2. Use Airflow to load data to via dynamic workflow.
  3. Once you have the table, create a view on top of the sharded table with the correct dates.
  4. Transform the data incrementally.

Airflow Dynamic workflow with loop over operators and templated fields

also committed in our Git

import datetime
import os
import logging

from airflow import DAG
from airflow import models
from airflow.contrib.operators import bigquery_to_gcs
from airflow.contrib.operators import gcs_to_bq
#from airflow.operators import dummy_operator
from airflow.contrib.operators.bigquery_operator import BigQueryOperator
from airflow.operators.dummy_operator import DummyOperator
from airflow.operators import BashOperator

# Import operator from plugins
from airflow.contrib.operators import gcs_to_gcs


from airflow.utils import trigger_rule

# Output file for job.
output_file = os.path.join(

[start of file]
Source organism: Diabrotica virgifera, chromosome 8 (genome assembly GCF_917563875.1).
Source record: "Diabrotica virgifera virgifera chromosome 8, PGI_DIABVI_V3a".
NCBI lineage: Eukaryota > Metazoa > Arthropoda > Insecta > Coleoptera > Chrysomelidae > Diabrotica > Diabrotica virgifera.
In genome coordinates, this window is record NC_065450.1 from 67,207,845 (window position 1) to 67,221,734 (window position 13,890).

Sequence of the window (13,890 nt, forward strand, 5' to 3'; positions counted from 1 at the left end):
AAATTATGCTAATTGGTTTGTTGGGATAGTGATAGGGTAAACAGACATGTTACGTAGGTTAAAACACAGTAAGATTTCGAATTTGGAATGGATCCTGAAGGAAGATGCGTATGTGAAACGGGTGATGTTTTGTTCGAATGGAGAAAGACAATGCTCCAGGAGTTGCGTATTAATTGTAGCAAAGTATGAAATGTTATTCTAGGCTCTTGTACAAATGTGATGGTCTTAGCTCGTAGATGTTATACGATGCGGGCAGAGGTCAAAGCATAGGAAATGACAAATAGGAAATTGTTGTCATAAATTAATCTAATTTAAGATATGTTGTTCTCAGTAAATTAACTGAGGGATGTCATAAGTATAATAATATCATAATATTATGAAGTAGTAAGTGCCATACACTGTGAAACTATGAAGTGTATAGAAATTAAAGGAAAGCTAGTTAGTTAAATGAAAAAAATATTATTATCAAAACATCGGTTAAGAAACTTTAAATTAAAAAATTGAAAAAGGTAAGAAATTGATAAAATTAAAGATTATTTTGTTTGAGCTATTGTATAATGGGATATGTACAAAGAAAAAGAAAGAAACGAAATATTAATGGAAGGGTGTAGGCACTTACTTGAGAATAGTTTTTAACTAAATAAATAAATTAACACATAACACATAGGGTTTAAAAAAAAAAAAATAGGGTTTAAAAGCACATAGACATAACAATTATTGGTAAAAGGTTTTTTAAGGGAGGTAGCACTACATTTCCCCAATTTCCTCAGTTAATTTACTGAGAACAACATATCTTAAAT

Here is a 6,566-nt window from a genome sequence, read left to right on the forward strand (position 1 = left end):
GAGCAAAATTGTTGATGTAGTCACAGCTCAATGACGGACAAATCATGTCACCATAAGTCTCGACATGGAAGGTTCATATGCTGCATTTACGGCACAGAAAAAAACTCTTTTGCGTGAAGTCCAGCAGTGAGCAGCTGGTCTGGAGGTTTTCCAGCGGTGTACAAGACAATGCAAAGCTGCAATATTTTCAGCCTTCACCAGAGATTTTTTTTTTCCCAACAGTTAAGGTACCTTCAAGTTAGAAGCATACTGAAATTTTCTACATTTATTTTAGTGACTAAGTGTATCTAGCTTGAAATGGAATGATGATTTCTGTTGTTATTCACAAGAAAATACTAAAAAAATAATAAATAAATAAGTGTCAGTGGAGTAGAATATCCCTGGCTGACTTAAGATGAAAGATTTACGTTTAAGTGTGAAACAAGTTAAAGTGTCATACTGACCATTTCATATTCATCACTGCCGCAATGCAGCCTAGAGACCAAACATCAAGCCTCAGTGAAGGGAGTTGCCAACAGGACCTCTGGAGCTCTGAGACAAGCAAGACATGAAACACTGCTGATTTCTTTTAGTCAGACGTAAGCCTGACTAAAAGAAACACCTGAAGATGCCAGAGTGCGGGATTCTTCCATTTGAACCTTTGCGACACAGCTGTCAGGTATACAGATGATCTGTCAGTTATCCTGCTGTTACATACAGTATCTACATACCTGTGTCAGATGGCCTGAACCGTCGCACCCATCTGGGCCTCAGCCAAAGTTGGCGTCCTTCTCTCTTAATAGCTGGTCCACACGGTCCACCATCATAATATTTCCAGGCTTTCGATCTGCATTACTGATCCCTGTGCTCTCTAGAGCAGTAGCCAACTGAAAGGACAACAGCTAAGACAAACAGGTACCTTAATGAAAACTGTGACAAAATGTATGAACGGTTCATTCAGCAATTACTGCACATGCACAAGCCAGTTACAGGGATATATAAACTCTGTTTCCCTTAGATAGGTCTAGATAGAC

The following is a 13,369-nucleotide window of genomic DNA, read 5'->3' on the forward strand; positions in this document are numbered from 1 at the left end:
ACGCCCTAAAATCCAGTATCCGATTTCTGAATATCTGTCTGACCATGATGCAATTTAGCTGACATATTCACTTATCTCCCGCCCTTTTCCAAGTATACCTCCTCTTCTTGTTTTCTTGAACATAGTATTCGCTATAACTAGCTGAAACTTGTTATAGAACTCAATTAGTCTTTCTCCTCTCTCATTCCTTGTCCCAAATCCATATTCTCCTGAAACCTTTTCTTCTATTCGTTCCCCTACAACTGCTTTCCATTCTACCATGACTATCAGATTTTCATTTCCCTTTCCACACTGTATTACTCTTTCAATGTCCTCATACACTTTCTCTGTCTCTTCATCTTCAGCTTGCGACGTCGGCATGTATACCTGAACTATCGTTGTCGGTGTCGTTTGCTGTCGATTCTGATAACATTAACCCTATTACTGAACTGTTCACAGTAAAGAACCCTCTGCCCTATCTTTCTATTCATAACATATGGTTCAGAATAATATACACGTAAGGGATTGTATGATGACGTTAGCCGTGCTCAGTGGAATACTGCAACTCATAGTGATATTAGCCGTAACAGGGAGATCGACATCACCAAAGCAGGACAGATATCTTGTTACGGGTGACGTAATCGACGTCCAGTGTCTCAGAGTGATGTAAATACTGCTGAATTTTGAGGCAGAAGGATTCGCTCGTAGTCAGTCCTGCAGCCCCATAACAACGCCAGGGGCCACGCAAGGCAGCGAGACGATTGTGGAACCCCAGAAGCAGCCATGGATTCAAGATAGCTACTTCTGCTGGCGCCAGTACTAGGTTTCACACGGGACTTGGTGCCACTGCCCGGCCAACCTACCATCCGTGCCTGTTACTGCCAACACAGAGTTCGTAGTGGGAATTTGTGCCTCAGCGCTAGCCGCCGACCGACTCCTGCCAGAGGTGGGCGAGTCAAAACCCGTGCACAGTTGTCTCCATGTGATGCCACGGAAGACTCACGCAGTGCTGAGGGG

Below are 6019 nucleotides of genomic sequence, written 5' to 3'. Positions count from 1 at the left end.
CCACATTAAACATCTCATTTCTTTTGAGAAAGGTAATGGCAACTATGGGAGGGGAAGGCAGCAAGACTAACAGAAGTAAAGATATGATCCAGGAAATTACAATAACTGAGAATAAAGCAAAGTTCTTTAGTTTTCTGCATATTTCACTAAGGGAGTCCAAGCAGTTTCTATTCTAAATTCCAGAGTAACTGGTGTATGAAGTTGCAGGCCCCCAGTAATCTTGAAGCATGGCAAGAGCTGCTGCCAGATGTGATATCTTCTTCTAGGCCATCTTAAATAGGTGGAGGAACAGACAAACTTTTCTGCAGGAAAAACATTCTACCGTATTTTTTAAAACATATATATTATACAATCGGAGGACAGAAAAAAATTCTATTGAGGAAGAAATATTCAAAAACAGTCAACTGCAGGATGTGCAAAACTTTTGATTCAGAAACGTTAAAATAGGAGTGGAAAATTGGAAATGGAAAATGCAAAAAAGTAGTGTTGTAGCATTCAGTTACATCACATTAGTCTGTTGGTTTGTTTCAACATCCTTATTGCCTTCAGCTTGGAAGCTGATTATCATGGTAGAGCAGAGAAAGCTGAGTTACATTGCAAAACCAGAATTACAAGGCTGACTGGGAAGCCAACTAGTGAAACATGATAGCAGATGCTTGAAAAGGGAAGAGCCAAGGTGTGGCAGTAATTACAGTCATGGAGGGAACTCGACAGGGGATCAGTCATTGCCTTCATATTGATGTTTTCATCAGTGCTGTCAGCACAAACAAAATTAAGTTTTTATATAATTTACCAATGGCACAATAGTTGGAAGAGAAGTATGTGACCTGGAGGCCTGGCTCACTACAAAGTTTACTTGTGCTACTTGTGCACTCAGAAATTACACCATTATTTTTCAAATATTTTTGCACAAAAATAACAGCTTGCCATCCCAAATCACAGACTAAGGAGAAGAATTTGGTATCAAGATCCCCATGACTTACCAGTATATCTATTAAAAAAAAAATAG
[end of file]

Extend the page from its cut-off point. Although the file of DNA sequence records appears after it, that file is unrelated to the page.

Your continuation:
models.Variable.get('gcs_bucket'), 'MyBucket',
    datetime.datetime.now().strftime('%Y%m%d-%H%M%S')) + os.sep
# Path to GCS buckets. no need to add gs://
DST_BUCKET = ('MyBucket')
 
yesterday = datetime.datetime.combine(
    datetime.datetime.today() - datetime.timedelta(1),
    datetime.datetime.min.time())

default_dag_args = {
    # Setting start date as yesterday starts the DAG immediately when it is
    # detected in the Cloud Storage bucket.
    'start_date': yesterday,
    # To email on failure or retry set 'email' arg to your email and enable
    # emailing here.
    'email_on_failure': False,
    'email_on_retry': False,
    # If a task fails, retry it once after waiting at least 5 minutes